Urban Beasts and Where to Find Them
WHY YOU SHOULD CARE
Because urbanization means all creatures — human and animal — need to get along.
Shane McPherson dons a riot helmet and DIY armor, gathers his climbing gear and heads out. Ringing juvenile crowned eagles is delicate work that involves protective mothers with two-inch talons capable of puncturing a major organ or artery. Not to mention the gravitational dangers of climbing the 120-foot trees that hold the nests. “I’ve done over 300 climbs in Durban, and I haven’t fallen yet,” says McPherson. “You only get to do that once.”
The raptor ecologist was born in New Zealand but traveled to Durban, South Africa, for two reasons: its incredible biodiversity and the pioneering work of professor Colleen Downs at the University of KwaZulu-Natal, in collaboration with the eThekwini Municipality, which includes Durban and surrounding towns. Downs, a native South African, has been in the zoological game for decades (thanks to a family friend who persuaded her to skip medical school and study natural sciences instead), but her shift to urban ecology research has been more recent. In the early 2000s, when decreases in funding made it harder to send students to remote areas for long stretches of time, she realized “the answers to many important ecological questions could be found in our backyards.”
For Downs, 53, that backyard is Durban, on the subtropical eastern coast of South Africa. It’s a city of 4 million that has weathered the storm of urbanization especially well — the result of the Durban Metropolitan Open Space System (D’MOSS), introduced by the municipality in the 1980s to conserve green spaces and wildlife corridors, and the area’s dramatic ravines that impede construction across large swaths. But before Downs started her work, the only evidence of the area’s biodiversity was anecdotal. In little more than a decade, she and a growing team of enthusiastic young scientists have gathered baseline data on feral cats, large-spotted genets, hadeda ibises, fruit bats, vervet monkeys, trumpeter hornbills, agama lizards … plus 12 other species, and counting.
Downs is known for being soft-spoken and downplaying her role (“I just sit in an office finding money while the students do the exciting stuff”), but Lindsay Patterson, a student of hers finishing a Ph.D. on the city’s vervet monkeys, is amazed by Downs’ support for students developing their own study topics (most professors, Patterson explains, use students to pursue their own agendas). This unconventional approach means students take on greater responsibility for their research — and it also “obliges Downs to be a bit of a workaholic,” says Patterson, in managing her popular and growing department.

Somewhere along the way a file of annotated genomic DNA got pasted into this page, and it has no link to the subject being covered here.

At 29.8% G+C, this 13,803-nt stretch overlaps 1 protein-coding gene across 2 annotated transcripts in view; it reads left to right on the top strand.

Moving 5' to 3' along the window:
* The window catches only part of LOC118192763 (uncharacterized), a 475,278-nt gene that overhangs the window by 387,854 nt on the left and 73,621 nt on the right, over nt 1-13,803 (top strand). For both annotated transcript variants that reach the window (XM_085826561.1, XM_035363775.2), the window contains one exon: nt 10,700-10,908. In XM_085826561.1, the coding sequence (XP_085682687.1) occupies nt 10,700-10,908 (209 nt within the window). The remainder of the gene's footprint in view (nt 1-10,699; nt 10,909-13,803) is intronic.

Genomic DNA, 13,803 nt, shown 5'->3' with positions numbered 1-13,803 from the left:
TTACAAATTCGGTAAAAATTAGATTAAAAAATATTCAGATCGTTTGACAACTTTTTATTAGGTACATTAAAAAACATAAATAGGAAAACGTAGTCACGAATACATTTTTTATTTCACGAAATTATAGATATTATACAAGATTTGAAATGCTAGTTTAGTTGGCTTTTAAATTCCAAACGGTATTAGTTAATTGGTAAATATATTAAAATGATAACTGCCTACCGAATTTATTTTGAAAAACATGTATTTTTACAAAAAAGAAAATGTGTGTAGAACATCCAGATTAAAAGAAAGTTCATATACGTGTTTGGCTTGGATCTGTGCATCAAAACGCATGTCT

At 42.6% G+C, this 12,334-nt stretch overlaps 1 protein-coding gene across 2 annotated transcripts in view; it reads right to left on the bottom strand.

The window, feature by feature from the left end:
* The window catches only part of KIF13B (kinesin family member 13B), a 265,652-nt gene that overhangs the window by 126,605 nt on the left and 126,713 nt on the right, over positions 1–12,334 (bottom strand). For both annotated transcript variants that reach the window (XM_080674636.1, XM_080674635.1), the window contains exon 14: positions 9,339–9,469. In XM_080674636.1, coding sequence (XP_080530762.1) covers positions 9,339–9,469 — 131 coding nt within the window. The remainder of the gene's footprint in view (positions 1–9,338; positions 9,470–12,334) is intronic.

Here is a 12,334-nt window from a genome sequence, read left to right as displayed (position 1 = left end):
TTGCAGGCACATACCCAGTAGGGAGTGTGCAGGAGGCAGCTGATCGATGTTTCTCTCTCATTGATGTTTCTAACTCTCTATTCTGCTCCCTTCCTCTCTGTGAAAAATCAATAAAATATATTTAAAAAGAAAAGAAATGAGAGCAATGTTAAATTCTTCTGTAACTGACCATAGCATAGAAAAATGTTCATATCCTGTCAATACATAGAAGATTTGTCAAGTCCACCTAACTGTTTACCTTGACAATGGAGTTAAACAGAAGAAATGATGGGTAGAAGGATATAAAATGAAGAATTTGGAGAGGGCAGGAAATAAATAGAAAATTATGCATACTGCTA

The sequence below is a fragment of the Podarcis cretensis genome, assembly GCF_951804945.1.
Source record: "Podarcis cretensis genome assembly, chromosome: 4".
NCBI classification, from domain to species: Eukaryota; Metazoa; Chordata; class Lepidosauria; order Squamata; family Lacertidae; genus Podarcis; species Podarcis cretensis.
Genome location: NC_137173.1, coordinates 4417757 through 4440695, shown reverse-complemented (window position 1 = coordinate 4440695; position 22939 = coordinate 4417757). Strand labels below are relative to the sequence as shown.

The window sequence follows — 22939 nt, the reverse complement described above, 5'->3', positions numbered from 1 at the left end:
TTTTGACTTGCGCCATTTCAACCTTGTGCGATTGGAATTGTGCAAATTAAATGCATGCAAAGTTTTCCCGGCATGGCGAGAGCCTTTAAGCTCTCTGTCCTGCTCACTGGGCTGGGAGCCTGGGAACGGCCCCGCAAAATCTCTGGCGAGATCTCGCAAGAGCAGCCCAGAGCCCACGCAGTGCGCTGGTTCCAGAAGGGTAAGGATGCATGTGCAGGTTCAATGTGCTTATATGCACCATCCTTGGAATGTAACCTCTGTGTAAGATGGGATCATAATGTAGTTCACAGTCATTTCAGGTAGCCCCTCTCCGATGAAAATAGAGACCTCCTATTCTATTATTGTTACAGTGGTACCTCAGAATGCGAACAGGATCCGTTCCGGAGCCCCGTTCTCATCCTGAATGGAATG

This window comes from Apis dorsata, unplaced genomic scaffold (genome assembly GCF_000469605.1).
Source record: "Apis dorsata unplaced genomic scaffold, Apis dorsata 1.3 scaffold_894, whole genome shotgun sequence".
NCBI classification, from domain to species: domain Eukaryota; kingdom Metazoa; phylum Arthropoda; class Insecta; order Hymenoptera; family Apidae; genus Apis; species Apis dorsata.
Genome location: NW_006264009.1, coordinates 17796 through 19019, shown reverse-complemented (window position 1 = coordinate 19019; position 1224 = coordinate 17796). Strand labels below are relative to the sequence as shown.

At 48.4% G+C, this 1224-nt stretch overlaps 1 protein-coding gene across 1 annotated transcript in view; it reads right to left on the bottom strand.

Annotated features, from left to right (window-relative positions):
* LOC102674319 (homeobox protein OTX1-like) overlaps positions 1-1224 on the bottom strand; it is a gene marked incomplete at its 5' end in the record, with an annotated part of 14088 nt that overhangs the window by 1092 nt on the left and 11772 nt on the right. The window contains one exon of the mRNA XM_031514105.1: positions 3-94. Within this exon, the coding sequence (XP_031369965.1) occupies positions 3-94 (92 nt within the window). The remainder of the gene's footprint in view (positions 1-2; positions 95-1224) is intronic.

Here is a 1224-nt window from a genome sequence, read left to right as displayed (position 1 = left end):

Not everyone in Durban is interested in urban ecology, or has the time to wait for conclusive data.
Patterson’s focus on vervet monkeys, which roam the city freely, was controversial from the start. For the most part, the monkeys are attracted to gardens, but they can be led astray by careless human activity to associate trash cans and open kitchen doors with food. This, coupled with bird lovers who suspected monkeys of raiding nests, a widespread myth that vervets carry rabies and a belief that the city’s monkey population was exploding, generated public opposition to the vervets, including calls for their extermination.
Patterson set about separating fact from fiction. One of her most striking discoveries was that most people’s perceptions of the monkeys were positive, but the 29 percent of Durbanites who disliked them “were very vocal about it.” On the flip side, she did confirm that monkeys were preying on nests. And her biggest finding may be just around the corner: Preliminary analysis of her doctoral work suggests (in one of her study areas) that the monkey population appears to be stable — not exploding, as some contend.
Patterson hopes her findings will quell the calls to exterminate monkeys, an impractical and expensive undertaking, especially when monkeys are threatened by humans, cars, dogs and eagles — which brings us back to the tree-climbing Kiwi in riot gear. When McPherson started his work, crowned eagles also made enemies due to their reputation as pet killers. Using camera traps, he showed that “domestic cats comprised less than 1 percent of the eagles’ diet” — and among the 836 prey items analyzed, there was not one domestic dog. Since then McPherson has been using his discoveries to persuade Durbanites they are in fact lucky to have the highest density of crowned eagles in South Africa. He is also rallying residents to report the ID codes of ringed crowned eagles to assist with his research.
But not everyone in Durban is interested in urban ecology, or has the time to wait for conclusive data. For instance, people on both sides of the “monkey war” were quick to discount Patterson’s research because they long ago made up their minds based upon anecdotal evidence. Which makes Sean O’Donoghue, who manages the Climate Protection Branch of eThekwini Municipality and sits on the Durban Research Action Partnership steering committee with Downs, an important and mollifying voice amid the discord. “Where wildlife conflicts exist,” he says, “the best way to find solutions is to fully understand the problem and co-generate solutions with a range of stakeholders affected by the problem.”
For their part, Downs and her team are the first to admit that the real work of reducing human-wildlife conflict and devising management recommendations is just beginning. Even so, the impact of their efforts is already being felt: Other African cities, including Johannesburg, are interested in following the so-called Durban model, and with urbanization in Africa expected to continue apace, Downs hopes their work will lead to a greater understanding of the challenges — and less need for body armor (unless eagle moms are concerned).